Rabbis Without Borders
Rabbis Without Borders is a dynamic forum for exploring contemporary issues in the Jewish world and beyond. Written by rabbis of different denominations, viewpoints, and parts of the country, Rabbis Without Borders is a project of Clal – The National Jewish Center for Learning and Leadership.
When we open our eyes in the morning, when we are confronted with challenges, when we seek to create beauty, when we seek understanding and insight, encouragement and wholeness and some reasonable assurance that we need to accomplish our goals – we also seek inspiration.
We call on our acquired knowledge and experience. We see the paths we have walked, and places we have stumbled, and succeeded. We count on these experiences to help us make current and future decisions. Yet, there are times when our experience does not serve us. Innately, we know that when we look back we are very likely to recall our emotional responses. The reality of the moment is only a flickering shadow. When we examine our past actions in detail, it becomes clear that they are exactly what we have to transcend.
It is our spiritual resources – our hearts and souls, our loved ones, our faith that serve us best as we discern not only where our hearts are calling us, but how to move forward in wholeness.
Tradition tells us that on these Days of Awe the gates of the heavens open so we can meet with God panim al pamin – face to face – so we can face our misdeeds and cleanse our souls before the closing of the gates on Yom Kippur, finally able to live in closer harmony with the One Who Spoke and All Things Came to Be and, so, in closer harmony with one another.
This essential desire for wholeness brings us from the four corners of the earth – and the four corners of our lives – on these days each year. We come together in a synagogue, a place that is unlike any other place in the world, where we one needs to explain nothing. Our presence reminds us, and one another, that we are all strivers, just the same as all Jews throughout the world, and throughout all time – past, present and future.
Together, we are a testament to Judaism – to its longevity, to its purpose, to its truth. Together, we are Am Yisrael – the people Israel, beloved of God, whom we serve. No one is greater or lesser than any other. We are all b’tzelem Elohim – cast in the mold of God. We remind ourselves that we are, at our core, in our essence, Jews, and the context of our relationship with God is dependent on our relationships with one another and our tradition – because it makes us who we are.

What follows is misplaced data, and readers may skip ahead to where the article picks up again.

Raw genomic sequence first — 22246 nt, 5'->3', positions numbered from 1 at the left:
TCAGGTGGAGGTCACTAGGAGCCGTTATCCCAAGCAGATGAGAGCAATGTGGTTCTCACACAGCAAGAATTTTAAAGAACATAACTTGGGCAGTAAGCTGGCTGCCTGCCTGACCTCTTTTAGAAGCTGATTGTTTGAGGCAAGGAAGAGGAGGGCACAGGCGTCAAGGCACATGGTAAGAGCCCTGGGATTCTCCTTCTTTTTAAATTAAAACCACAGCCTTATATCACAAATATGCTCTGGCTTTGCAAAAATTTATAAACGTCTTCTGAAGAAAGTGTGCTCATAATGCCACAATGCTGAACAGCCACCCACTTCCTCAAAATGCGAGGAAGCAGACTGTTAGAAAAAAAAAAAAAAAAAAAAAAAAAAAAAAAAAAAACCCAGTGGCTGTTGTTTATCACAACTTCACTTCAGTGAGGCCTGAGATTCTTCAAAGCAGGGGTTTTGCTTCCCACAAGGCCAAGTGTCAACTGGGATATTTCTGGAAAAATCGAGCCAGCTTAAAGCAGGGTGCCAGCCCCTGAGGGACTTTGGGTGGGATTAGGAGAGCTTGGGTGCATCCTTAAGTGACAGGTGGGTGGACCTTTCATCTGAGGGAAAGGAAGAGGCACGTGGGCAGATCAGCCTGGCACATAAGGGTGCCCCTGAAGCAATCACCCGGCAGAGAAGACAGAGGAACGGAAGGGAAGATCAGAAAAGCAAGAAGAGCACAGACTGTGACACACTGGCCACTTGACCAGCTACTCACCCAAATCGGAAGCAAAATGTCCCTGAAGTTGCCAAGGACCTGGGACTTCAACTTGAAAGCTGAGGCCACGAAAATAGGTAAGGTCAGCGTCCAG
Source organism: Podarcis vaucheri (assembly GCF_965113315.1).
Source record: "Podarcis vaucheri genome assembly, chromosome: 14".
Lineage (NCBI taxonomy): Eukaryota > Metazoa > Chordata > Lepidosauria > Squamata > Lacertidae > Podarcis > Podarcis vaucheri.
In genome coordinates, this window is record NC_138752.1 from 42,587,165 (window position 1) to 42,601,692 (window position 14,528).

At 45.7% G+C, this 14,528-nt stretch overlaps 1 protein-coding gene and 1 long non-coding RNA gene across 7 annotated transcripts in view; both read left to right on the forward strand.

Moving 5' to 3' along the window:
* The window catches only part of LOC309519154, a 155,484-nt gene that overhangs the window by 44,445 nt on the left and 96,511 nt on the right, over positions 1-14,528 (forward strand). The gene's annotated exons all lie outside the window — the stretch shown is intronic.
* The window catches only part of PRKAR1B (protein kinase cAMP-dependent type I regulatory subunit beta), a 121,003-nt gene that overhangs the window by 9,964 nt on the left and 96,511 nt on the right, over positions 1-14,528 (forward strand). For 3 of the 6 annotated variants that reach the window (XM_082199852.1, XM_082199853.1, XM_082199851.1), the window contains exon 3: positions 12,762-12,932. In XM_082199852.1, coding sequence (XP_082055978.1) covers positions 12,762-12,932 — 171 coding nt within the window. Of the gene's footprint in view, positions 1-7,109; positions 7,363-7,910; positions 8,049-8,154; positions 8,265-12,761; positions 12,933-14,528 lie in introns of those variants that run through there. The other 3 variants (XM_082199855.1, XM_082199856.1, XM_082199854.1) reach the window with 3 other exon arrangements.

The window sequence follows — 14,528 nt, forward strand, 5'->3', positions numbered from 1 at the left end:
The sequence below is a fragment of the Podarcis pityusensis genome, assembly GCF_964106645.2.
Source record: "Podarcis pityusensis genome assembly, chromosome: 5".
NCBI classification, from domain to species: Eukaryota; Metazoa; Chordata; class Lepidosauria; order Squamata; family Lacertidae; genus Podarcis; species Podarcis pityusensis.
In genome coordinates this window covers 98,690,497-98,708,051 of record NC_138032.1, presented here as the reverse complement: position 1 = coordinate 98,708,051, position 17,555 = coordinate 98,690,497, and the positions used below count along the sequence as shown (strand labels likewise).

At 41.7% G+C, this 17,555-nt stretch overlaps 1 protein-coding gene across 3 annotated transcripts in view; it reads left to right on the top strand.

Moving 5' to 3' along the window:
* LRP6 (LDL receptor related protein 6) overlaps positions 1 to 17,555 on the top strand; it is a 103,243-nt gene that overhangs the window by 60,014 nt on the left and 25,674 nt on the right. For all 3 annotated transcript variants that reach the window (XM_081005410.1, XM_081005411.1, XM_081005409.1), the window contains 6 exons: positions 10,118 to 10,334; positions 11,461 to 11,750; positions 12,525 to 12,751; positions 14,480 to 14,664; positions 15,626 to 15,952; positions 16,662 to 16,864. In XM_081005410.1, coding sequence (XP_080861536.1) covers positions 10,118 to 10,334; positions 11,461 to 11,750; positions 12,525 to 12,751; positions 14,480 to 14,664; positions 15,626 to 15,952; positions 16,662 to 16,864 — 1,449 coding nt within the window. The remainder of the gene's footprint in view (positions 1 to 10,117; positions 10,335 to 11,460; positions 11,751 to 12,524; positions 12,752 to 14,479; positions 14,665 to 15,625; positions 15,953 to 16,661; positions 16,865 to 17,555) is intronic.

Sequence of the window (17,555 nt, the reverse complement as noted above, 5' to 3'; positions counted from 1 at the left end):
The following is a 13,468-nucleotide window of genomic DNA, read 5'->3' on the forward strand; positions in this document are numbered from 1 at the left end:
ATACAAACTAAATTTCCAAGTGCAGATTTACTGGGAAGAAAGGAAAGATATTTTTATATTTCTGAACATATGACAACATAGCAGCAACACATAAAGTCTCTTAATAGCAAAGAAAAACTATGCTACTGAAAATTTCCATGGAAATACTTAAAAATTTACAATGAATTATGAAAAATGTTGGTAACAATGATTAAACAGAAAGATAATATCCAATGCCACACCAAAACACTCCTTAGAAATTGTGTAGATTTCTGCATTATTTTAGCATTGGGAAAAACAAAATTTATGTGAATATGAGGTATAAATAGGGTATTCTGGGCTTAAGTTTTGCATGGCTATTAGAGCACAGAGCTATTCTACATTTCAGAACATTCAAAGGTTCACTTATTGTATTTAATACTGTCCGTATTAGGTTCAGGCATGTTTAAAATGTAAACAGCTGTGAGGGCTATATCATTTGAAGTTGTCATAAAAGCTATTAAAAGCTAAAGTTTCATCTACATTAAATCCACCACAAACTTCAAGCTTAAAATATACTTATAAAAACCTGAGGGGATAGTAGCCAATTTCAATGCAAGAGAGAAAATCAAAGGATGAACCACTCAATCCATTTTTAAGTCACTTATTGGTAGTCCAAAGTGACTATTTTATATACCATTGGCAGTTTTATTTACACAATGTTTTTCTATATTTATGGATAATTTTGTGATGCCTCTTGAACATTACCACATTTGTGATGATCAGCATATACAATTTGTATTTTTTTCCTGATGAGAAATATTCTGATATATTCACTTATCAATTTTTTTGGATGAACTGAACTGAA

We stand together in testament to God – the same God Abraham blessed, to whom Hannah prayed. The God who blessed Jacob to open his eyes to what was all around him. The God who set Moses alight with a fire within – This is the same God who blesses us.
But… how will we pray? How will find the inspiration to lift the letters off the pages and turn them into prayers that will rise hashamaymah – heavenward? How can we pray to God when we don’t really understand God? In truth, I do not think needs us to understand. But we need to pray.
In the words of Rabbi Samuel Dresner – a disciple of the great Jewish philosopher, Rabbi Abraham Joshua Heschel:
In prayer, we open ourselves in surrender to God’s judgment. We often repress our real thoughts and what is truly in our hearts. Pent up little chambers firmly bolted against the curious gaze of the world are the actual hopes and fears of our lives. Much pain and suffering come from the hiding of our real selves in the subconscious of our souls when we refuse to share our problems with others for fear they may think less of us. In prayer, we find a release for what is stored within us. What we can say to no human being, we can say to God. What we must hide from the eyes of man we can reveal to God. What has burned within us during hours of anguish can be brought forth and laid upon the alter of the Eternal’s presence.
We may be inspired by the words on the pages and raise prayers that will resound through the universe. Or, we may not utter a sound and yet fill the heavens with all that we have held in our hearts since last Yom Kippur in our hopes to make our way in the world doing the least harm – and the most good – that we can.
We will pray to the One who knows our hearts better than we do. The One who knew us before we were knitted in our mothers’ wombs, who has accompanied us on the paths we have walked in ease, and those on which we have stumbled. We pray to the One who created the universe – and our souls, and whose glistening presence reminds us we are never alone. We pray to open the closed places of our hearts and allow peace can enter them so our hearts will be filled with peace as the universe if filled with stars.
And knowing this is inspiration enough.
Pronounced: yohm KIPP-er, also yohm kee-PORE, Origin: Hebrew, The Day of Atonement, the holiest day on the Jewish calendar and, with Rosh Hashanah, one of the High Holidays.